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Fitzpatrick shares hilarious story of rookie year with Mike Martz originally appeared on NBC Sports Washington
Washington quarterback Ryan Fitzpatrick is now entering his 17th NFL season with his ninth different team. As far as experience and knowledge of the game go, he's at the top of the list. There isn't much he hasn't seen.
Still, there was a time when Fitzpatrick was a fresh face -- literally and figuratively -- in the league. Joining the St. Louis Rams in 2005 as a seventh-round pick, the Harvard graduate was joining a franchise at the tail-end of the "Greatest Show on Turf" era.
Mike Martz was the man in charge, and his offense was notorious for featuring some complicated plays. It's something that could be an adjustment for anyone, but especially rookies.
“Mike’s offense is very wordy and he also loves to challenge the young guys and yell at them," Fitzpatrick said on the Brother From Another Podcast.
It was there that Fitzpatrick experienced his "welcome to the league" moment when going through walkthroughs.
“I’m in the huddle and he would throw me in there in walkthroughs and he’d give me the play but he’d kind of whisper it and give me a few words," Fitzpatrick said. "And I’d get in the huddle and I’m looking at, you know, Isaac Bruce and Torry Holt and Orlando Pace and Marshall Faulk. And they all know how to say the plays, they’d been in the offense forever. I can’t spit it out.”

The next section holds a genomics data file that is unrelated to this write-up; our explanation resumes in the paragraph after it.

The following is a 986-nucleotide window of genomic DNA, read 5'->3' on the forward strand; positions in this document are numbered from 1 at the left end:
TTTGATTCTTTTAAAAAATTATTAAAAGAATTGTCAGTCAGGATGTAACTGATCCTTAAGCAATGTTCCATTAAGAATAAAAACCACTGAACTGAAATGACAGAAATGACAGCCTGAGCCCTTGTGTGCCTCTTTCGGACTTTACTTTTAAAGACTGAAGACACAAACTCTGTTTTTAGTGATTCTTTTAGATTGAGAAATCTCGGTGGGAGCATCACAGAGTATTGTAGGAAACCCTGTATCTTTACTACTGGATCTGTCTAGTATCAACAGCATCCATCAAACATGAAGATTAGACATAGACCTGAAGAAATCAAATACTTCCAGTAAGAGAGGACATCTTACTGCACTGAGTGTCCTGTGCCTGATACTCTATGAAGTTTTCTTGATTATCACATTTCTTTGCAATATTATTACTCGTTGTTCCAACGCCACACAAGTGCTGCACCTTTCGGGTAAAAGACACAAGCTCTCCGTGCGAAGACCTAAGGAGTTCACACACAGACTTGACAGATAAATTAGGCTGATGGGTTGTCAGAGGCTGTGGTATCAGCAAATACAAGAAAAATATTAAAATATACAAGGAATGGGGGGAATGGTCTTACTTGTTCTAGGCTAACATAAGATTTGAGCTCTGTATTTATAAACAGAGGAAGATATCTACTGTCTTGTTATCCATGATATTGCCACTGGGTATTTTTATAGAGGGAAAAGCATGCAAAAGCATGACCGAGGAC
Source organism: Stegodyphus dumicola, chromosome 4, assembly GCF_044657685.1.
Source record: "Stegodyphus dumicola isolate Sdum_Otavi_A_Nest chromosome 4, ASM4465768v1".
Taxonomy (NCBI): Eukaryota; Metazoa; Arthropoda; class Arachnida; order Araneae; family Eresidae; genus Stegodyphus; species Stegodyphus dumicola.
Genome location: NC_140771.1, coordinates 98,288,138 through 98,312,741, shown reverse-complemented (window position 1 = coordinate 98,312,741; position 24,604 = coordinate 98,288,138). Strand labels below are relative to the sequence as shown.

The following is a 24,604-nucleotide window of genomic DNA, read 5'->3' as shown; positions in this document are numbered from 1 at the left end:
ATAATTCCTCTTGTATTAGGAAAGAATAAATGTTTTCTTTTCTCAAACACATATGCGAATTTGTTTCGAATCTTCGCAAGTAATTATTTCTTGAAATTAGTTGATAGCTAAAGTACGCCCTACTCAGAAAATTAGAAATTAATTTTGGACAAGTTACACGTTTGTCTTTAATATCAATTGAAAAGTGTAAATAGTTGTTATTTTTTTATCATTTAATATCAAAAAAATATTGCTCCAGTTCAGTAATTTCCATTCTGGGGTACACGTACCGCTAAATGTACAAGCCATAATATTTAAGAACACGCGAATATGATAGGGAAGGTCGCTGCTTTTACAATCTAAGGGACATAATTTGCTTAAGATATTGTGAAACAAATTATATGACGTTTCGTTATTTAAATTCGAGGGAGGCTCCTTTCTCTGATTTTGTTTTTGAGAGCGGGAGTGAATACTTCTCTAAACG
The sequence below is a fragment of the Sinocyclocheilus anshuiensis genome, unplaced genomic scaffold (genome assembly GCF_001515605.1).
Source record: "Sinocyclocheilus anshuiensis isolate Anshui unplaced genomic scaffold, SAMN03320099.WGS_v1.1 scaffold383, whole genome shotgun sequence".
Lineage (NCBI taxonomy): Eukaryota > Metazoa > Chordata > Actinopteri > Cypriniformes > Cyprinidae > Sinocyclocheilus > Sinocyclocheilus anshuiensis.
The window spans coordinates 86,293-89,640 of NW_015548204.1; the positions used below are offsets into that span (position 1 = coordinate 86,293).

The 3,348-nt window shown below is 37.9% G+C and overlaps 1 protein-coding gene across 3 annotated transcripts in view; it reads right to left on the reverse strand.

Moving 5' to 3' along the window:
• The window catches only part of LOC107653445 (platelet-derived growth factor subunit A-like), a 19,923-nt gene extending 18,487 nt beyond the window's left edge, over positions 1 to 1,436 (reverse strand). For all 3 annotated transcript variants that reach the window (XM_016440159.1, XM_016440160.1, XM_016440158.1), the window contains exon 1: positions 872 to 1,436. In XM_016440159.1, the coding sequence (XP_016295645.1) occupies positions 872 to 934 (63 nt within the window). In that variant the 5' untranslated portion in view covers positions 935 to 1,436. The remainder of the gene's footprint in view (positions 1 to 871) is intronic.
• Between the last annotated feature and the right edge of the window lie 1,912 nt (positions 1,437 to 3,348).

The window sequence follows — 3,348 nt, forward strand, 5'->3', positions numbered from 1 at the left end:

That's when the yelling would start, as Martz would get on the rookie quarterback by referencing his college education.
“So then Mike Martz, ‘Harvard? You went to Harvard? Get the hell out of here,'" Fitzpatrick said. "That was just my whole rookie year.”
It's important to note here that Fitzpatrick's retelling of this part of the story featured an incredible impersonation of Martz that words won't do just for.
While it may have been a tough situation to be in right out of the gates for Fitzpatrick, it also helped him instill the work ethic that has allowed him to thrive in the league for so long.
“So I sat with notecards with my wife and just tried to memorize play calls," Fitzpatrick said. "Since then it’s been a lot better, but that was a tough transition.”
Adversity has been something Fitzpatrick has fought through throughout his career. At each stop there has been a new challenge to overcome. And each time, Fitzpatrick has answered the call.